General Cable shares fall on weak 1Q guidance

HIGHLAND HEIGHTS, Ky. (AP) — Shares of General Cable Corp. tumbled Monday after the wire maker reported fourth-quarter results that matched Wall Street predictions, but issued lower-than-expected guidance for the current quarter.

General Cable expects the first quarter to be its weakest of the year, hurt by problems in Europe, the Mediterranean and its “rest of the world” market. It projected an adjusted first-quarter profit of 22 to 32 cents per share on $ 1.55 billion to $ 1.60 billion in revenue.

Analysts, on average, expect a profit of 48 cents per share on $ 1.66 billion in revenue, according to FactSet.

General Cable also said that it still plans to restate its results for the third quarter of 2011 to correct accounting errors related to an inventory theft in Brazil. The company said that its review of the accounting errors found that a substantial part of what was previously believed to be system-related accounting errors actually resulted from the theft.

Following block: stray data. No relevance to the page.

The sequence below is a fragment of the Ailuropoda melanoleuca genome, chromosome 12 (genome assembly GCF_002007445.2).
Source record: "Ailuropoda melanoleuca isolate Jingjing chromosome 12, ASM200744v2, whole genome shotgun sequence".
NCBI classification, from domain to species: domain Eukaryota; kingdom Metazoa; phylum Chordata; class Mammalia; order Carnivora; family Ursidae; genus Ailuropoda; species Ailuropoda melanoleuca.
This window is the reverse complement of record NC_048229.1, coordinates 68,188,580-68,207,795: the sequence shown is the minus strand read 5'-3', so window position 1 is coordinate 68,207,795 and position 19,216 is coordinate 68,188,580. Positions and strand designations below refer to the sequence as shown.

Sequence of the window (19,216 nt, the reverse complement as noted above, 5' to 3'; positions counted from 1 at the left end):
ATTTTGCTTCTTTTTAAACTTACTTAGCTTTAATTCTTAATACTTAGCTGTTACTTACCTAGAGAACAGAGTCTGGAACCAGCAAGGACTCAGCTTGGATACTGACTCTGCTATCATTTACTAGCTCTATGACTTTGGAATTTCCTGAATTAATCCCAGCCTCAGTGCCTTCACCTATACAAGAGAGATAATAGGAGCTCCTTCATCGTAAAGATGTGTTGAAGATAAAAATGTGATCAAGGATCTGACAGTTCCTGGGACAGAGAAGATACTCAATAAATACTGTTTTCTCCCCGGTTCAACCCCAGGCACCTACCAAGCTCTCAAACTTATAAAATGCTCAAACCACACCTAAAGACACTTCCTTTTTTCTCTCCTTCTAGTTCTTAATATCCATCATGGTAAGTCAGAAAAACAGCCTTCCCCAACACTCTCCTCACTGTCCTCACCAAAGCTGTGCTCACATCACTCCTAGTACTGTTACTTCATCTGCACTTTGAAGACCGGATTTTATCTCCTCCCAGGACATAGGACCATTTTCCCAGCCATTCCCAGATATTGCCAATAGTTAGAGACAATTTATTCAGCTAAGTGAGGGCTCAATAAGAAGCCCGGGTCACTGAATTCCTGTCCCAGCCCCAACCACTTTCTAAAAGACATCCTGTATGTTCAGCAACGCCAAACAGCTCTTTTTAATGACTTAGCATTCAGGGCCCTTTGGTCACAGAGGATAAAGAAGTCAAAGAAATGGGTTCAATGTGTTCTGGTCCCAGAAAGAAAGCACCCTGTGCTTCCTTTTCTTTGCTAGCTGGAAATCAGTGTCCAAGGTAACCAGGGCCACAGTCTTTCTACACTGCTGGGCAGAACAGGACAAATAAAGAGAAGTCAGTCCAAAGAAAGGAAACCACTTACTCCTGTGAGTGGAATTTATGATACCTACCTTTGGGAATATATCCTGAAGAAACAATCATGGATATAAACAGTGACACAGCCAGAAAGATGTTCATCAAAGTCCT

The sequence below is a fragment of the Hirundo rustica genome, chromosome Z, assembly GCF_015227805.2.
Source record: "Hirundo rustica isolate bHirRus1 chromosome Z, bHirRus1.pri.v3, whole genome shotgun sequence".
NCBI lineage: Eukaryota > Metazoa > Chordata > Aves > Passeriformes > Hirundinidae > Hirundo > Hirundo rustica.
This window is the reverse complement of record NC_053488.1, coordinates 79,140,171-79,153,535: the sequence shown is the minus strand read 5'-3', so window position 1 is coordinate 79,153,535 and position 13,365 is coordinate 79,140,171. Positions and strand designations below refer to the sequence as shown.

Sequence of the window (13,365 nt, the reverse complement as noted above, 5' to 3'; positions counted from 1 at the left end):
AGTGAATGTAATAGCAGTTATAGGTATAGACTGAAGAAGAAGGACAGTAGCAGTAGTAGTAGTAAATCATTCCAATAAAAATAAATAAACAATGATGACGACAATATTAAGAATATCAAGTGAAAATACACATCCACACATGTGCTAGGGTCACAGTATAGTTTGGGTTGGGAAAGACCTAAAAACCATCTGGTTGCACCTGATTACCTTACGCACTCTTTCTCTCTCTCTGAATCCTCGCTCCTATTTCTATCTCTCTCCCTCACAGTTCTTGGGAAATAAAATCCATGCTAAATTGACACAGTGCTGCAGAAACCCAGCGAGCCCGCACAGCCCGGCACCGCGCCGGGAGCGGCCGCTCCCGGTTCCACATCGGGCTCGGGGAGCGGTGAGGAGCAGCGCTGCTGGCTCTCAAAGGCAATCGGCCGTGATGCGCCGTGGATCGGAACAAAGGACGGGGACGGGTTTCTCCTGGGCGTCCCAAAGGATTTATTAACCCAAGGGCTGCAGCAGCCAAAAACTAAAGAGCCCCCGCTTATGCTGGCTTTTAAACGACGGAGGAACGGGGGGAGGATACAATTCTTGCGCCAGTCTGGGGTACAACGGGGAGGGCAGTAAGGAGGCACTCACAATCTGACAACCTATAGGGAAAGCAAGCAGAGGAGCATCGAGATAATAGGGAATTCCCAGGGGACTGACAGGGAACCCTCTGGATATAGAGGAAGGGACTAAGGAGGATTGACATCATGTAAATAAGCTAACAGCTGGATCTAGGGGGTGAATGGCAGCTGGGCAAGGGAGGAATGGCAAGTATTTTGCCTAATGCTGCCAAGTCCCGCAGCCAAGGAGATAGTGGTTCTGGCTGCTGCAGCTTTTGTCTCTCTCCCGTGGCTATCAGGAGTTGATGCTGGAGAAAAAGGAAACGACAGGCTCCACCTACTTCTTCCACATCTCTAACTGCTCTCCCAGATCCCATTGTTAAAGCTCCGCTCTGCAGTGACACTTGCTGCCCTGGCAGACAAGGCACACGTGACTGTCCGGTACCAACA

Because of the restatement, the company didn’t provide year-ago figures for its fourth-quarter and 2012 results.

For the quarter ended Dec. 31, the Highland Heights, Ky.-based company posted a fourth-quarter loss of $ 17.3 million, or 35 cents per share. Excluding one-time items adjusted profit was 28 cents per share.

Revenue rose 6 percent to $ 1.60 billion.

Analysts, on average, expected a profit of 28 cents per share on $ 1.61 billion in revenue, according to FactSet.

General Cable shares fell $ 2.81, or 8.2 percent, to $ 31.36 in afternoon trading, after dropping as low as $ 31.18 earlier in the session. Over the past 52 weeks, the stock has traded between $ 23.73 and $ 35.23.